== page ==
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Russia/Iran: Moscow Takes Tougher Stance On Iran Nuclear Issue

By Claire Bigg

No country, including the United States, will force Russia to abandon its nuclear commitment to Iran, Russian Foreign Minister Sergei Lavrov declared yesterday. The uncompromising statement came one day after U.S. Secretary of State Condoleezza Rice failed to win Russian support for taking Iran before the UN Security Council for possible sanctions.

Moscow, 17 October 2005 (RFE/RL) -- Speaking on Russian television, Lavrov said Iran had the same right as other countries to develop what he called "peaceful nuclear energy" and reaffirmed Moscow's intention to continue helping Iran build a nuclear reactor near its gulf port city of Bushehr.

"No one," Lavrov added, "including the United States, will challenge our right to continue building the atomic electricity station in Bushehr."

Lavrov was merely reiterating Russia's position on Iran's disputed nuclear program, which the West fears could be aimed at producing nuclear weapons.

But his tone struck many as unusually sharp, particularly against the backdrop of Rice's surprise visit to Moscow on 15 October.

Rice flew to Moscow to press Russian President Vladimir Putin to back Washington's attempts to haul Iran before the UN Security Council if it refuses to return to diplomatic talks over its nuclear program.

Putin, however, remained unswayed, saying the issue needed to be solved within the International Atomic Energy Agency (IAEA).

Yevgenii Volk, the director of Moscow's Hermitage Foundation, said Lavrov's televised statements indicated a firmer Russian position.

"No such tough comment [on Iran] has been made in the past," Volk said. "This is definitely a hardening of Russia's stance, a clear signal to the U.S. that there can be no agreement on this issue today and that Russia intends to continue its atomic cooperation with Iran. In my opinion, this is a very serious moment in [U.S.- Russia] bilateral relations."

Volk said Iran's nuclear program has become the main bone of contention between the United States and Russia, and predicted this issue will seriously sour both countries' relations in the future.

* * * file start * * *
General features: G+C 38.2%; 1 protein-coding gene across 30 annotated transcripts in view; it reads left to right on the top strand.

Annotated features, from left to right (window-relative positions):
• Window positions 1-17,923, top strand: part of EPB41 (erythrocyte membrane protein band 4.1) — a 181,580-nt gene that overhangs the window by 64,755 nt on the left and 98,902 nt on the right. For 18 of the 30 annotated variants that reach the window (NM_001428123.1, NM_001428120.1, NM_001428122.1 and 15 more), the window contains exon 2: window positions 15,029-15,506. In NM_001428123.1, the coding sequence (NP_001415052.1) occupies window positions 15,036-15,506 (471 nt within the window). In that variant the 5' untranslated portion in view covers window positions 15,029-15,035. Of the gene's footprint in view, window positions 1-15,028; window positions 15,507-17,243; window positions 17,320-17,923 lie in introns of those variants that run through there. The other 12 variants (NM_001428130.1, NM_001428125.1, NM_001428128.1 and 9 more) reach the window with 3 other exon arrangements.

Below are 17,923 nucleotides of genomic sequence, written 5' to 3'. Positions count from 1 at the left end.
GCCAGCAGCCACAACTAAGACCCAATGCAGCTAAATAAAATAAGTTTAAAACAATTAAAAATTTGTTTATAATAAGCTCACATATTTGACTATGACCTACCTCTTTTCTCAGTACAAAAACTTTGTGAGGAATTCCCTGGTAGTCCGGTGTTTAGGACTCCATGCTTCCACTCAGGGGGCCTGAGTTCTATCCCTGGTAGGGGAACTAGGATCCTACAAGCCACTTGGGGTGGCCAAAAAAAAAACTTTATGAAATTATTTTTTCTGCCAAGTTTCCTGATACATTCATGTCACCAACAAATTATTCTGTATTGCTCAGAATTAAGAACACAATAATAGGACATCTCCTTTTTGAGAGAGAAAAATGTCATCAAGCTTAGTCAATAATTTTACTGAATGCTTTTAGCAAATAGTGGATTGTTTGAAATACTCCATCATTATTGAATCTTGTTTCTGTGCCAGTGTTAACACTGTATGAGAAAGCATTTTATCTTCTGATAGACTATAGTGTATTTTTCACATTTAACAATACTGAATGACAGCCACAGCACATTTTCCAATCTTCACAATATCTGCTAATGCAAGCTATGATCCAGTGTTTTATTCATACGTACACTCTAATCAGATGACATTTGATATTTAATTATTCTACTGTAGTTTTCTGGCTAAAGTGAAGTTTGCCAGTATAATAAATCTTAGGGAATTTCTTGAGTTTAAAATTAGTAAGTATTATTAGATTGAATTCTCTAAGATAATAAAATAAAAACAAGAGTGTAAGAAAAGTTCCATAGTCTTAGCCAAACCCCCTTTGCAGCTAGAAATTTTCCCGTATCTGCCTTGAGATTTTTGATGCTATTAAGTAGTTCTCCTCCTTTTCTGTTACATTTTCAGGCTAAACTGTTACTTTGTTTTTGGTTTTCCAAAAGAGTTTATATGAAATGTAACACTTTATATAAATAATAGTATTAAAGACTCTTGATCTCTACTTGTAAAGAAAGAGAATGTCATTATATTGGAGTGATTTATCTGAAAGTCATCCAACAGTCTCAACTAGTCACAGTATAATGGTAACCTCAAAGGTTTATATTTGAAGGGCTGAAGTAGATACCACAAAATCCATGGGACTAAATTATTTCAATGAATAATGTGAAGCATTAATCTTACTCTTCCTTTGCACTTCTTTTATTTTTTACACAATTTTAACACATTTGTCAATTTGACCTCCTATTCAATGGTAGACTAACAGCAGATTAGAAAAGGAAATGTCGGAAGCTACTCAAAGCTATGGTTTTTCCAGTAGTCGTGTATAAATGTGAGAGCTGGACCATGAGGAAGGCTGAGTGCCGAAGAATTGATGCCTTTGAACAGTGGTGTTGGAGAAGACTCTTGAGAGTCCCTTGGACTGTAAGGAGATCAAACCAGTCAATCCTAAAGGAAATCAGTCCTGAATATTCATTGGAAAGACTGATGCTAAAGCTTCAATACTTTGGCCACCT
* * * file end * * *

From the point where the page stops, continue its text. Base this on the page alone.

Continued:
"The Russia-U.S. relations concerning the Iranian issue are not improving, they are, on the contrary, worsening," Volk said. "In the future, this will seriously complicate other problems that now exist in bilateral relations between Moscow and Washington."

Some other analysts agree that Moscow looks set to continue resisting any Western efforts to refer the Iran nuclear crisis to the UN Security Council.

Ruslan Pukhov, a defense analyst who heads the Center for Analysis of Strategies and Technologies in Moscow, said the protracted war in Iraq has weakened the United States in the eyes of Russia and emboldened Moscow to adopt a firmer tone on Iran.

"Maybe Russia can afford to express its dissatisfaction and its disagreement in a tougher manner because it understands in what difficult situation the U.S. now finds itself regarding the war in Iraq," Pukhov said.

Meanwhile, Russia today rejected a report published in the "Sunday Telegraph" on 16 October that former Russian military members helped Iran obtain ballistic-missile technology.

The report, which does not cite the sources of that information, claims Russia acted as a mediator between Iran and North Korea according to a deal they clinched in 2003.

Copyright (c) 2005. RFE/RL, Inc. Reprinted with the permission of Radio Free Europe/Radio Liberty, 1201 Connecticut Ave., N.W. Washington DC 20036.

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